Greek salad for food geeks

Bread??? Are you kidding???

Del Monte Greek Green Beans

When they finally did arrive, what we got were plates piled with grilled lamb chops and braised chicken. From personal experience, I can attest to the fact that the meat dishes at Papa Cristo's are delicious, but I still couldn't help wondering how tonight's dishes would turn out since cooking meats for this many people usually has its shortcomings. I was pleasantly surprised--the lamb and chicken were both tasty and tender. OK, so you could tell the lamb was not $20 & up pricepoint lamb, but you know when un-fresh lamb that's been sitting around has that old gamey taste to it? Well not at Papa Cristo's...you can tell that they sell this stuff and lots of it; this lamb was fresh, cooked with a nice brown crust on the outside and left a little rare on the inside.

Baa! I love lamb!

The chicken was even better. It was one of those dishes that certainly tasted better than it looked; on the plate, it reminded me of something one of my guy friends in college made with soy sauce and chicken as his first attempt at cooking on his own. But after I took a bite, I knew that this definitely wasn't some dude dashing some soy sauce and garlic power on chicken and frying it up kind of thing. The guys at Papa Cristo's had definitely put some time and thought into this because the chicken was seasoned very well--with wine, olive oil and garlic no doubt, as well as some other spices I'm sure--and was extremely tender. I even got some gelatinous slivers of fat along the way, and boy were they tasty. All of this meat served on...what else? Plastic platters and served with...what else? Plastic tongs, which, by the way, kept snapping in half all over the restaurant because they were a bit on the flimsy side. Who needs to break plates when you can break tongs, right?

Tasty "college" chicken and some fragile tongs

There's no plate breaking at this Greek party, but the atmosphere at Papa Cristos was plenty lively and that was before the belly dancer came out. After that, the crowd went wild...hands were clapping to the rhythm of the brunette-I-Dream-Of-Jeannie's gyrations across the room. There were people who tried hard not to make eye contact with the dancer in hopes that she wouldn't drag them out for a dance; then there were others who voluntarily went out and boogie-oogie-oogied till they just couldn't boogie no more. Perverted old men had their dollar bills out as she worked the aisles with her swaying hips and finger cymbals; both men and women got up and shook their groove thing, seduced by the dancer's charm.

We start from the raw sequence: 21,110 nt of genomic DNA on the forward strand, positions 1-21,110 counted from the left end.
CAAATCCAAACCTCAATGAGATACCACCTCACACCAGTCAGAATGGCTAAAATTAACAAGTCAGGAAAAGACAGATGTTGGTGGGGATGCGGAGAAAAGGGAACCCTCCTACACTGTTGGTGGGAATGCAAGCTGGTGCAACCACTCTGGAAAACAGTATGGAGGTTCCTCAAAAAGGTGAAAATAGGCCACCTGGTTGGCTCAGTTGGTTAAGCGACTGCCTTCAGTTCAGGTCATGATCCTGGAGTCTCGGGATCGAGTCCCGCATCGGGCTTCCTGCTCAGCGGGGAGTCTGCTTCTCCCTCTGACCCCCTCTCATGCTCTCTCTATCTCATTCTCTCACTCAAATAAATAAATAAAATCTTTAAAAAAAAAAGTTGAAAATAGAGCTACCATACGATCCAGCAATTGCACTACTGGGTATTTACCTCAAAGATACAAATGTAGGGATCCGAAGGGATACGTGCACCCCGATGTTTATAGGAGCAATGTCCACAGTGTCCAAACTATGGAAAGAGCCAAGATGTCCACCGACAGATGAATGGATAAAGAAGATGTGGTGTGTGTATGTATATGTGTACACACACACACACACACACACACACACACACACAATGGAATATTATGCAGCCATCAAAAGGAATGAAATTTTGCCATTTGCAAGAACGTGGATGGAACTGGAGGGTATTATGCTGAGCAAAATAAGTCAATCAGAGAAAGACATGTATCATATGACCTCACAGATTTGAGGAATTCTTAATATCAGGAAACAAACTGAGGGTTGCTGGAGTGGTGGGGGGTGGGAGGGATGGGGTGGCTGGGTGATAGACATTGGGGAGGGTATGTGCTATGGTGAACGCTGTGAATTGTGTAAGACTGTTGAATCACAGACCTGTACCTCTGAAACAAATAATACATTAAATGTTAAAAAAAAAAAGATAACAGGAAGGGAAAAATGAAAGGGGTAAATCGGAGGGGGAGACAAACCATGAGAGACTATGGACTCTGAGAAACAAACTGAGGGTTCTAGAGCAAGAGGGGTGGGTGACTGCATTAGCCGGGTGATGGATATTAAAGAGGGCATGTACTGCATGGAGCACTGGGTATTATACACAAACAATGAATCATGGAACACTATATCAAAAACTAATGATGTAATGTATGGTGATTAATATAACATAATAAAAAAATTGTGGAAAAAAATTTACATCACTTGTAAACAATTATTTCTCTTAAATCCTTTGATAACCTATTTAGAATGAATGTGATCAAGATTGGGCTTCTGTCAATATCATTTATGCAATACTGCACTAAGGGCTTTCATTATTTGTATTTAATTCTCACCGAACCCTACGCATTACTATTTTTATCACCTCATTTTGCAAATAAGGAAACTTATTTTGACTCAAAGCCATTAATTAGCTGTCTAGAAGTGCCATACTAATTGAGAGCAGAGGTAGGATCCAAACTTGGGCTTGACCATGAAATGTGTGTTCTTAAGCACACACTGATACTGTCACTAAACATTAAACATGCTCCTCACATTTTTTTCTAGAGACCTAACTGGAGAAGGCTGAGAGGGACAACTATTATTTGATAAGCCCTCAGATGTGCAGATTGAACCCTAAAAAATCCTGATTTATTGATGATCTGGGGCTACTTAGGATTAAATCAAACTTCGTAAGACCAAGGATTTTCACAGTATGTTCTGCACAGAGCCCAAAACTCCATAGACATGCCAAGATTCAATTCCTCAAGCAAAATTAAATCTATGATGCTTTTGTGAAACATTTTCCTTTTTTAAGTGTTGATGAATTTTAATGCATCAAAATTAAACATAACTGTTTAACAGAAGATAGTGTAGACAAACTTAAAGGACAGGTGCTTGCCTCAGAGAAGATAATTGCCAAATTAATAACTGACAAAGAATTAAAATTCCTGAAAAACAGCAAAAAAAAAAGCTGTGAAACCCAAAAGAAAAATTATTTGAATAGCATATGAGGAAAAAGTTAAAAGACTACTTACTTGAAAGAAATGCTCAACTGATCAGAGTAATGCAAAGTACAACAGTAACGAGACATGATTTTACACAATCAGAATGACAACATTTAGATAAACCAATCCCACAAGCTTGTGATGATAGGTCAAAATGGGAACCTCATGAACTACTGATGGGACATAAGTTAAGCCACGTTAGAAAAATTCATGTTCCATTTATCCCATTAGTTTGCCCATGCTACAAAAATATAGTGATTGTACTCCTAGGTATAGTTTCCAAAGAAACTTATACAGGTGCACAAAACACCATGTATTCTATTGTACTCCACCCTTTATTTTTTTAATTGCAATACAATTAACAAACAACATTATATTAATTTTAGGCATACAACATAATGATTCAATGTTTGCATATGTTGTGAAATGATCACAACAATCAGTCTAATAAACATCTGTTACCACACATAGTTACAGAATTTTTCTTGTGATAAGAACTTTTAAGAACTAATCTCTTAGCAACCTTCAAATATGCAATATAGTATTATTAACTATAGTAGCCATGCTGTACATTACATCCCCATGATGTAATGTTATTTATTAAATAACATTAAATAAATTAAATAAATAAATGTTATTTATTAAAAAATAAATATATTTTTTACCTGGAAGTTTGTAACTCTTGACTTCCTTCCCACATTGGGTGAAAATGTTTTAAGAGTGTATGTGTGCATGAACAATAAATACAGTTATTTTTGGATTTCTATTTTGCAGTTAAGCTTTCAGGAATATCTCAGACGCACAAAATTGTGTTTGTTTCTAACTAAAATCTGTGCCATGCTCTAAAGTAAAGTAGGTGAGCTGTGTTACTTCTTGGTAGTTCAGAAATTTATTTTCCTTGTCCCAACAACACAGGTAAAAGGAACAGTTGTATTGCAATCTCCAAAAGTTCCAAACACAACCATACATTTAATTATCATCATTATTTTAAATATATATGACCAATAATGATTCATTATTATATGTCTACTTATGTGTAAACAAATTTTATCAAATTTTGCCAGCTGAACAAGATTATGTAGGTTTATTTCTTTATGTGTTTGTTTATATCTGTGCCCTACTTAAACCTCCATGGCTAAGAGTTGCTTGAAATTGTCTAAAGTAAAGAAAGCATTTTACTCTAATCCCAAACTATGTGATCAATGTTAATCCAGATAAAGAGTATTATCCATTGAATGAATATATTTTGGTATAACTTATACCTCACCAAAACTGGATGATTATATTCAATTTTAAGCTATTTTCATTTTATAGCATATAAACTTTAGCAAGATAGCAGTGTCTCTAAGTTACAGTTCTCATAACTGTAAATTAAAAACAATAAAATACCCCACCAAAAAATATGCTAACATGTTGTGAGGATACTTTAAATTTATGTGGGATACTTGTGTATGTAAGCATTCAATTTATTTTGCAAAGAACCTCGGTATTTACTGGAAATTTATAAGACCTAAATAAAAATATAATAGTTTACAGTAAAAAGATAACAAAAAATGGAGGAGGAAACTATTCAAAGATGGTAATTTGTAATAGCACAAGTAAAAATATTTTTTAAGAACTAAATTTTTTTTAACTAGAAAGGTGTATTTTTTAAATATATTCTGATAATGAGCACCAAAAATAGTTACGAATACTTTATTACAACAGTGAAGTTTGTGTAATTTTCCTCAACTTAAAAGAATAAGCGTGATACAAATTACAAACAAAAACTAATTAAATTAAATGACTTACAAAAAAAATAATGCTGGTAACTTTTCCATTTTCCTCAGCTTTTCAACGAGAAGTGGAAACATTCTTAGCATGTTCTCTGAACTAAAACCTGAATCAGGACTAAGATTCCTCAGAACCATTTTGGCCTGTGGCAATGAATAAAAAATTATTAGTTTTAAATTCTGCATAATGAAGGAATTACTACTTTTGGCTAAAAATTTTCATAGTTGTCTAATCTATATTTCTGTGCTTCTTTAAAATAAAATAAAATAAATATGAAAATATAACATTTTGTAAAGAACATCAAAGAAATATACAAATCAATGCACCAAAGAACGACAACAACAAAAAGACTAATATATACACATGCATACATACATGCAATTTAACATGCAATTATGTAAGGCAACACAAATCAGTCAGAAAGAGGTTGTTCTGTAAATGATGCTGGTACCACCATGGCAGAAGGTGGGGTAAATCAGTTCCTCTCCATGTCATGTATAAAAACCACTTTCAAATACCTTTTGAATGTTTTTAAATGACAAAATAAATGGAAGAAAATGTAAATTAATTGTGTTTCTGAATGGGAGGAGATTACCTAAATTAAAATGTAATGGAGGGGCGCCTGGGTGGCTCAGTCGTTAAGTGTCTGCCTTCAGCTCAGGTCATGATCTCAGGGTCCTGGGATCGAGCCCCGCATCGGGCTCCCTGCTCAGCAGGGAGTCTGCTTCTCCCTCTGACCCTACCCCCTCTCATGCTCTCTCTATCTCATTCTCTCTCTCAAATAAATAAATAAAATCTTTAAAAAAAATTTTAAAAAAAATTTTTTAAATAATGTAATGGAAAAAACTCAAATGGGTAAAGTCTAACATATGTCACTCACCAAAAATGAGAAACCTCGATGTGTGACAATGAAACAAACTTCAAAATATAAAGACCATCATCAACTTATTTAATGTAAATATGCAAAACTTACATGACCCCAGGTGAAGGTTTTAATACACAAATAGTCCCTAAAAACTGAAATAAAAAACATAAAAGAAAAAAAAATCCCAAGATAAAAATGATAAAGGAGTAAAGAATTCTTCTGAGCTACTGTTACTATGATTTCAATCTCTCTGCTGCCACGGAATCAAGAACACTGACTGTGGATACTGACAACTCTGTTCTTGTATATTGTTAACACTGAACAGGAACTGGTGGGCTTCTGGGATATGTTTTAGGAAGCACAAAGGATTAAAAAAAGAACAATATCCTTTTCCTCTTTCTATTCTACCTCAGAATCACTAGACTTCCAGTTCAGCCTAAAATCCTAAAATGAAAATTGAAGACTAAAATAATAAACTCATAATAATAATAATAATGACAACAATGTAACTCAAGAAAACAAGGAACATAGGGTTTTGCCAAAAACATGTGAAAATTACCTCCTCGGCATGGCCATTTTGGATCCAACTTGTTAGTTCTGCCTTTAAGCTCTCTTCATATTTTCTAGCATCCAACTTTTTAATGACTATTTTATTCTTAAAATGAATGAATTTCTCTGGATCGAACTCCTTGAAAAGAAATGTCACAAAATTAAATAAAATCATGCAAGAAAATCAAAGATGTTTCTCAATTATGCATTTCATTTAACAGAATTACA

That man wasn't one of us, I swear

The festivities didn't end there, however. After the whole room broke out in "Happy Birthday" in honor of a few celebrants, we were each served baklava, layers of syrupy sweet pecans wrapped in wrapped in flaky phyllo dough. To top that off, coffee served in (what else?)...diposable demi-tasses!

I guess "flaky" is OK in this case too!

I'm not going to sleep tonight

We all had so much fun and such good conversation that it was almost as if this whole l.a.foodblogging gang had already known each other for awhile. When I tell random people that I blog about food, there are some people that get it and that fully support it, and then there are people that don't exactly get it. "Why don't you be a food critic?" they ask. And then they don't drop it when I tell them that I just do this on the side for fun. ("Why not?" they insist.) I also get this: "How can you like food so much and not be fat?" What some people don't get is that liking food and writing about it doesn't necessarily mean that I want to write for Gourmet magazine full time; nor does it mean that I eat twelve donuts for breakfast everyday. Foodbloggers are normal people just like me and you, you know (hell, none of us even critiqued the food that night!)...we just happen to like good food and writing about it too!

Papa Cristo's
2771 W. Pico Blvd.
Los Angeles, CA 90006
(323) 737-2970

Wednesday, January 18, 2006

Fed By Silver Spoon, Part Two

Seven years ago, I fell in love.

With Isaac? No, not with Isaac...I hadn't even started dating him yet.

Seven years ago, I fell in love with Italy after only three weeks of time spent together; three short weeks, but three of the most beautiful weeks I've ever had in my life. I travelled to Italy with my parents and my aunt & uncle, and were escorted around by my cousin who was a European resident at the time, so though we did do some of the typical tourist stuff, we got to explore the country alot more than if we had gone on some tour package. Wherever we went, I loved seeing the passion the Italians have about life, about love, about family, about food. I fell in love so hard that I vowed that I'd be back.

Well, I haven't yet. But I will.

With all of this in mind, purchasing a copy of
The Silver Spoon (newly translated English edition) at Costco the other day was a no-brainer. On one end of the authentic stick, this "bible of authentic Italian cooking"--this must-have item in the Italian kitchen--has recipes for stuff like calf's head and brain sauce. But on the other end of the authentic stick, it's got recipes for the simple yet flavorful foods that Italy is known for. I think Padua was our first stop in Italy, and I remember my aunt asking where they had pizza and spaghetti (you know, the kind you'd find in your local mall food court); I on the other hand, was happy as could be sitting on a ledge eating a simple sandwich of tuna, arugula, and sliced boiled egg on buttered bread while watching all the people go by. I still rave about the primi I had Genoa that consisted simply of a pasta and squid ink sauce.